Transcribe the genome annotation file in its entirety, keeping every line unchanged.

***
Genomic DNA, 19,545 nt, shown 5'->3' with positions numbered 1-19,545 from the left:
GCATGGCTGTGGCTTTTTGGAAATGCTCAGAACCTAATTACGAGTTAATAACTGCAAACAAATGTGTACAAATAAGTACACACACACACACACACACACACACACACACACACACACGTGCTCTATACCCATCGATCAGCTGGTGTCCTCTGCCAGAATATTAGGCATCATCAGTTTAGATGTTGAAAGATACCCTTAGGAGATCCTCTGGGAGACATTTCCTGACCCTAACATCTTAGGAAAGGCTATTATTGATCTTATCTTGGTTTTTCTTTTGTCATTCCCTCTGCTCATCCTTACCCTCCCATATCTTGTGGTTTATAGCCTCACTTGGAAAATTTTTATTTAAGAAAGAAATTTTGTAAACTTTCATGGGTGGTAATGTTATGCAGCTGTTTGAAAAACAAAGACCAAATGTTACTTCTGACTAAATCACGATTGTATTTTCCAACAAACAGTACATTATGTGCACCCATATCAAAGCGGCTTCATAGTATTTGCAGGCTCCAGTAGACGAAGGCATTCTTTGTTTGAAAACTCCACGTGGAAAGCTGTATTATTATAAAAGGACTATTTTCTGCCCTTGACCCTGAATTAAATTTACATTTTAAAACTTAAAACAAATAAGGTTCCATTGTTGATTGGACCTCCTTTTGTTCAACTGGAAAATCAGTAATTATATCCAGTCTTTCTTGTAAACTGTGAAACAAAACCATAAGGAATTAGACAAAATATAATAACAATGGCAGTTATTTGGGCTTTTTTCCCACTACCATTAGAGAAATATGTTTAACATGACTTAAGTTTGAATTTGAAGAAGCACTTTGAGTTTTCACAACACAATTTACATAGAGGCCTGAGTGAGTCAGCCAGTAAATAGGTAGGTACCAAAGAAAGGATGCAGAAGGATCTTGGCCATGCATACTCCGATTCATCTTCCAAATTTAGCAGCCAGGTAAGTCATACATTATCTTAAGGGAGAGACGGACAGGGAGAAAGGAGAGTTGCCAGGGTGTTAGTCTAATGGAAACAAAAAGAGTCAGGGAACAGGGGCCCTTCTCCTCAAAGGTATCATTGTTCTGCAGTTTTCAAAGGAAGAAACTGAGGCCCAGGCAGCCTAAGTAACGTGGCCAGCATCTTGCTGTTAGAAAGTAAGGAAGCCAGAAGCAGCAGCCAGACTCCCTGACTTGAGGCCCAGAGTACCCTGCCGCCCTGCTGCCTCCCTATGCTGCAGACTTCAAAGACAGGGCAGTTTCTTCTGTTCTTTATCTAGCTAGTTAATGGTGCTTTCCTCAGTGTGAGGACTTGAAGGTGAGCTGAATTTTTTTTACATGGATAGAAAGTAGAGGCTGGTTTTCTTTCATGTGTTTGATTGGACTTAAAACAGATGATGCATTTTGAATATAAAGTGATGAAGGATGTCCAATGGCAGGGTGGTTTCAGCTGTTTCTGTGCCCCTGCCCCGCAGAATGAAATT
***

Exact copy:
Genomic DNA, 19,545 nt, shown 5'->3' with positions numbered 1-19,545 from the left:
GCATGGCTGTGGCTTTTTGGAAATGCTCAGAACCTAATTACGAGTTAATAACTGCAAACAAATGTGTACAAATAAGTACACACACACACACACACACACACACACACACACACACACGTGCTCTATACCCATCGATCAGCTGGTGTCCTCTGCCAGAATATTAGGCATCATCAGTTTAGATGTTGAAAGATACCCTTAGGAGATCCTCTGGGAGACATTTCCTGACCCTAACATCTTAGGAAAGGCTATTATTGATCTTATCTTGGTTTTTCTTTTGTCATTCCCTCTGCTCATCCTTACCCTCCCATATCTTGTGGTTTATAGCCTCACTTGGAAAATTTTTATTTAAGAAAGAAATTTTGTAAACTTTCATGGGTGGTAATGTTATGCAGCTGTTTGAAAAACAAAGACCAAATGTTACTTCTGACTAAATCACGATTGTATTTTCCAACAAACAGTACATTATGTGCACCCATATCAAAGCGGCTTCATAGTATTTGCAGGCTCCAGTAGACGAAGGCATTCTTTGTTTGAAAACTCCACGTGGAAAGCTGTATTATTATAAAAGGACTATTTTCTGCCCTTGACCCTGAATTAAATTTACATTTTAAAACTTAAAACAAATAAGGTTCCATTGTTGATTGGACCTCCTTTTGTTCAACTGGAAAATCAGTAATTATATCCAGTCTTTCTTGTAAACTGTGAAACAAAACCATAAGGAATTAGACAAAATATAATAACAATGGCAGTTATTTGGGCTTTTTTCCCACTACCATTAGAGAAATATGTTTAACATGACTTAAGTTTGAATTTGAAGAAGCACTTTGAGTTTTCACAACACAATTTACATAGAGGCCTGAGTGAGTCAGCCAGTAAATAGGTAGGTACCAAAGAAAGGATGCAGAAGGATCTTGGCCATGCATACTCCGATTCATCTTCCAAATTTAGCAGCCAGGTAAGTCATACATTATCTTAAGGGAGAGACGGACAGGGAGAAAGGAGAGTTGCCAGGGTGTTAGTCTAATGGAAACAAAAAGAGTCAGGGAACAGGGGCCCTTCTCCTCAAAGGTATCATTGTTCTGCAGTTTTCAAAGGAAGAAACTGAGGCCCAGGCAGCCTAAGTAACGTGGCCAGCATCTTGCTGTTAGAAAGTAAGGAAGCCAGAAGCAGCAGCCAGACTCCCTGACTTGAGGCCCAGAGTACCCTGCCGCCCTGCTGCCTCCCTATGCTGCAGACTTCAAAGACAGGGCAGTTTCTTCTGTTCTTTATCTAGCTAGTTAATGGTGCTTTCCTCAGTGTGAGGACTTGAAGGTGAGCTGAATTTTTTTTACATGGATAGAAAGTAGAGGCTGGTTTTCTTTCATGTGTTTGATTGGACTTAAAACAGATGATGCATTTTGAATATAAAGTGATGAAGGATGTCCAATGGCAGGGTGGTTTCAGCTGTTTCTGTGCCCCTGCCCCGCAGAATGAAATT